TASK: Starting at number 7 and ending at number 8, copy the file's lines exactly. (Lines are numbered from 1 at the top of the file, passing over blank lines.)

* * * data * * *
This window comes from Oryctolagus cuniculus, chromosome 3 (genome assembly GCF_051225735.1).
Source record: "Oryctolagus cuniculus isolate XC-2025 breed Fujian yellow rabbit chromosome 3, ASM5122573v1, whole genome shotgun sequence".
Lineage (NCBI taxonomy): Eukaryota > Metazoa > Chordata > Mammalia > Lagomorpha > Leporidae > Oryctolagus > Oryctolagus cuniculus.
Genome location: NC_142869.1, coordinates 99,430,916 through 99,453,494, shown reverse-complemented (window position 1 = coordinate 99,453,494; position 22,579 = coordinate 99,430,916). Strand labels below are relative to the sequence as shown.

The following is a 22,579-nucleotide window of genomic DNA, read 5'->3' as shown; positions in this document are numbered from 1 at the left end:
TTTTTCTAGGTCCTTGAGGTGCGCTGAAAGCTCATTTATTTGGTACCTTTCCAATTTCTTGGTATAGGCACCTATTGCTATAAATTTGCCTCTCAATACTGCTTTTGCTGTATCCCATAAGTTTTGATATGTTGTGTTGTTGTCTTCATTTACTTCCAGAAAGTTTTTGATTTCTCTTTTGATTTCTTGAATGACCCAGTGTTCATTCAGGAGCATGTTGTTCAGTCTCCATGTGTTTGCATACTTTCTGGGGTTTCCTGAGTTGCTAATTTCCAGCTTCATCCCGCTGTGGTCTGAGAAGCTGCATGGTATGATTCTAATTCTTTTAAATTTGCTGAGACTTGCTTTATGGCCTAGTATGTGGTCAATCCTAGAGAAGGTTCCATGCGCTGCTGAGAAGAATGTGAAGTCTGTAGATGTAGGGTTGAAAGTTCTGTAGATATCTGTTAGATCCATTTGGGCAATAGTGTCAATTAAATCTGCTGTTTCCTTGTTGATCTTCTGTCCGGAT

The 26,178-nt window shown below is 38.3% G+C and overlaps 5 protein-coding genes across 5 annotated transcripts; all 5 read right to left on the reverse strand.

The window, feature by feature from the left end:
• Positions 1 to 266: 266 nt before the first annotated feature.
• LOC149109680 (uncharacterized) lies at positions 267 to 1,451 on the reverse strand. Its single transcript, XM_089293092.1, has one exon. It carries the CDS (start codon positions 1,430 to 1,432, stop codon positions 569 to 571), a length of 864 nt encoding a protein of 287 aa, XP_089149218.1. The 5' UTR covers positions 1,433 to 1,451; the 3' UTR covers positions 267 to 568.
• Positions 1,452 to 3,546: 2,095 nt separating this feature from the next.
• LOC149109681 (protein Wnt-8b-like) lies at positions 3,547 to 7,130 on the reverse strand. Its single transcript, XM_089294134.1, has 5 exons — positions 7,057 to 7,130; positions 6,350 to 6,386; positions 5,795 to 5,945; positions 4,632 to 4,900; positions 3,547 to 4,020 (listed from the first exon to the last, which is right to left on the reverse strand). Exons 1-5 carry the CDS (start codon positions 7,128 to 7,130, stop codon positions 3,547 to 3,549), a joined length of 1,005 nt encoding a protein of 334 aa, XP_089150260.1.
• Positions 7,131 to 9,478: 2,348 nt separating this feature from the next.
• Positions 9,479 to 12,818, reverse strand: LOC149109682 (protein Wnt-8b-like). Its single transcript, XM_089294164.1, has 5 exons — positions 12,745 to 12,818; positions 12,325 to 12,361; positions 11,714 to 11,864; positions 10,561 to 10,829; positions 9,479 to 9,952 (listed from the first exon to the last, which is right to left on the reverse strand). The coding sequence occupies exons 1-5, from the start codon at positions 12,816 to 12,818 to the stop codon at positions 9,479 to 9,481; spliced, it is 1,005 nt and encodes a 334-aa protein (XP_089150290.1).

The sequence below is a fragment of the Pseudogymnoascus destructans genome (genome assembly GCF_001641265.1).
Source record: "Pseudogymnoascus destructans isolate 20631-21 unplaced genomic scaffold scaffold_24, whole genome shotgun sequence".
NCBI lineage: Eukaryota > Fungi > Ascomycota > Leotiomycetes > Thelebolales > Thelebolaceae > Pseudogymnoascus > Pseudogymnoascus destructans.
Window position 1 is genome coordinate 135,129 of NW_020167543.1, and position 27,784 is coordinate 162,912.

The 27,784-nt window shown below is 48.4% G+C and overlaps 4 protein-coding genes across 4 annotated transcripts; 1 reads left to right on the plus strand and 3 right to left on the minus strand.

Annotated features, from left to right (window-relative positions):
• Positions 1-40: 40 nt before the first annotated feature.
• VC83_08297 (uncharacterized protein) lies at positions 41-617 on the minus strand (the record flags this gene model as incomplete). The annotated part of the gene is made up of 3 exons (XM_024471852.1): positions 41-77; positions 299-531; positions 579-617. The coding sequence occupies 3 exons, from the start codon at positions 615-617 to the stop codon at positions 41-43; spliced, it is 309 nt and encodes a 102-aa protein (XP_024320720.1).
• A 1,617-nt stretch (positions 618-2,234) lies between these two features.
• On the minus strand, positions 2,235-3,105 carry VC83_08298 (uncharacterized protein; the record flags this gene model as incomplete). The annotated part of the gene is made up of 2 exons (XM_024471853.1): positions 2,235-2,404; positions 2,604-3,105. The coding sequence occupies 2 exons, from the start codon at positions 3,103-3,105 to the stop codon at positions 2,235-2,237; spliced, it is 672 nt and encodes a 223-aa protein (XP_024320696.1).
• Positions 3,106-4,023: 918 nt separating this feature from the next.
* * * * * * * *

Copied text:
The 26,178-nt window shown below is 38.3% G+C and overlaps 5 protein-coding genes across 5 annotated transcripts; all 5 read right to left on the reverse strand.

The window, feature by feature from the left end: